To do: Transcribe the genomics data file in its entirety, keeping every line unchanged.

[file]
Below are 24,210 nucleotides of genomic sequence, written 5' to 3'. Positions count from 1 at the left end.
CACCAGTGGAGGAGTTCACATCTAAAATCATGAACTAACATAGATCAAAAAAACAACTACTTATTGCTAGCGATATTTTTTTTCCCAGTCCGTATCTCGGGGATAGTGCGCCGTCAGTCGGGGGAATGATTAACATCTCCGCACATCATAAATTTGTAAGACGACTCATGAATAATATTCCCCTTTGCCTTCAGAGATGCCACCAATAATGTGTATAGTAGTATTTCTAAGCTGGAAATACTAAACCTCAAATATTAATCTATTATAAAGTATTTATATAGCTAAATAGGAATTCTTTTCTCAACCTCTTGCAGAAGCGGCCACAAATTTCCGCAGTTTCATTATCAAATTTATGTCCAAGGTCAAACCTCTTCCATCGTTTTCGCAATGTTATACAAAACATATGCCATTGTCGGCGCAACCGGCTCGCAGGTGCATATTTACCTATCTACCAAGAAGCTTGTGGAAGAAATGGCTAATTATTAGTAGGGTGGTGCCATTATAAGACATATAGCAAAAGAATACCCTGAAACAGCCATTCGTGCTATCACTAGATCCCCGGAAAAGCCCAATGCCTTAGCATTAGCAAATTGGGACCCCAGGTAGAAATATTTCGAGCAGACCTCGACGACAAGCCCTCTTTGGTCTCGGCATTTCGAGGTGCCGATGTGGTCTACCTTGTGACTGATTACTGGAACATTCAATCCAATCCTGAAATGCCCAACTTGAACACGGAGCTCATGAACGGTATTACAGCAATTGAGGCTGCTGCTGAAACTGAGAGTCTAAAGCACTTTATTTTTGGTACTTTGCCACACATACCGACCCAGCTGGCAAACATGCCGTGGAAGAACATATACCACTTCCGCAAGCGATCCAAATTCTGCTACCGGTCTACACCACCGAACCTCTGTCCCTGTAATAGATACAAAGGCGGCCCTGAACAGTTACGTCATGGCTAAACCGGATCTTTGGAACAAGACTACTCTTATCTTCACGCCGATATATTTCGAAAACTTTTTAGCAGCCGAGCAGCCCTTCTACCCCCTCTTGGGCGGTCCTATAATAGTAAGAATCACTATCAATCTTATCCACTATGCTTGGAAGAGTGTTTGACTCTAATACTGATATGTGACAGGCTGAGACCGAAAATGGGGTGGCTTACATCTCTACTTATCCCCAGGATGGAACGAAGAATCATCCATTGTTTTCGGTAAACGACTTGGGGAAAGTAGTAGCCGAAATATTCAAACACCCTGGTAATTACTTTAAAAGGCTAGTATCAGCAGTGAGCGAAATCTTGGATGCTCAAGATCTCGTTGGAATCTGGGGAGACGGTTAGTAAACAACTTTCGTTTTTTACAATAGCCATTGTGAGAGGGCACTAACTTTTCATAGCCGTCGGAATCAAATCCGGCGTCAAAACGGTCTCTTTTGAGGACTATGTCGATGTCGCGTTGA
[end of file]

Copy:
Below are 24,210 nucleotides of genomic sequence, written 5' to 3'. Positions count from 1 at the left end.
CACCAGTGGAGGAGTTCACATCTAAAATCATGAACTAACATAGATCAAAAAAACAACTACTTATTGCTAGCGATATTTTTTTTCCCAGTCCGTATCTCGGGGATAGTGCGCCGTCAGTCGGGGGAATGATTAACATCTCCGCACATCATAAATTTGTAAGACGACTCATGAATAATATTCCCCTTTGCCTTCAGAGATGCCACCAATAATGTGTATAGTAGTATTTCTAAGCTGGAAATACTAAACCTCAAATATTAATCTATTATAAAGTATTTATATAGCTAAATAGGAATTCTTTTCTCAACCTCTTGCAGAAGCGGCCACAAATTTCCGCAGTTTCATTATCAAATTTATGTCCAAGGTCAAACCTCTTCCATCGTTTTCGCAATGTTATACAAAACATATGCCATTGTCGGCGCAACCGGCTCGCAGGTGCATATTTACCTATCTACCAAGAAGCTTGTGGAAGAAATGGCTAATTATTAGTAGGGTGGTGCCATTATAAGACATATAGCAAAAGAATACCCTGAAACAGCCATTCGTGCTATCACTAGATCCCCGGAAAAGCCCAATGCCTTAGCATTAGCAAATTGGGACCCCAGGTAGAAATATTTCGAGCAGACCTCGACGACAAGCCCTCTTTGGTCTCGGCATTTCGAGGTGCCGATGTGGTCTACCTTGTGACTGATTACTGGAACATTCAATCCAATCCTGAAATGCCCAACTTGAACACGGAGCTCATGAACGGTATTACAGCAATTGAGGCTGCTGCTGAAACTGAGAGTCTAAAGCACTTTATTTTTGGTACTTTGCCACACATACCGACCCAGCTGGCAAACATGCCGTGGAAGAACATATACCACTTCCGCAAGCGATCCAAATTCTGCTACCGGTCTACACCACCGAACCTCTGTCCCTGTAATAGATACAAAGGCGGCCCTGAACAGTTACGTCATGGCTAAACCGGATCTTTGGAACAAGACTACTCTTATCTTCACGCCGATATATTTCGAAAACTTTTTAGCAGCCGAGCAGCCCTTCTACCCCCTCTTGGGCGGTCCTATAATAGTAAGAATCACTATCAATCTTATCCACTATGCTTGGAAGAGTGTTTGACTCTAATACTGATATGTGACAGGCTGAGACCGAAAATGGGGTGGCTTACATCTCTACTTATCCCCAGGATGGAACGAAGAATCATCCATTGTTTTCGGTAAACGACTTGGGGAAAGTAGTAGCCGAAATATTCAAACACCCTGGTAATTACTTTAAAAGGCTAGTATCAGCAGTGAGCGAAATCTTGGATGCTCAAGATCTCGTTGGAATCTGGGGAGACGGTTAGTAAACAACTTTCGTTTTTTACAATAGCCATTGTGAGAGGGCACTAACTTTTCATAGCCGTCGGAATCAAATCCGGCGTCAAAACGGTCTCTTTTGAGGACTATGTCGATGTCGCGTTGA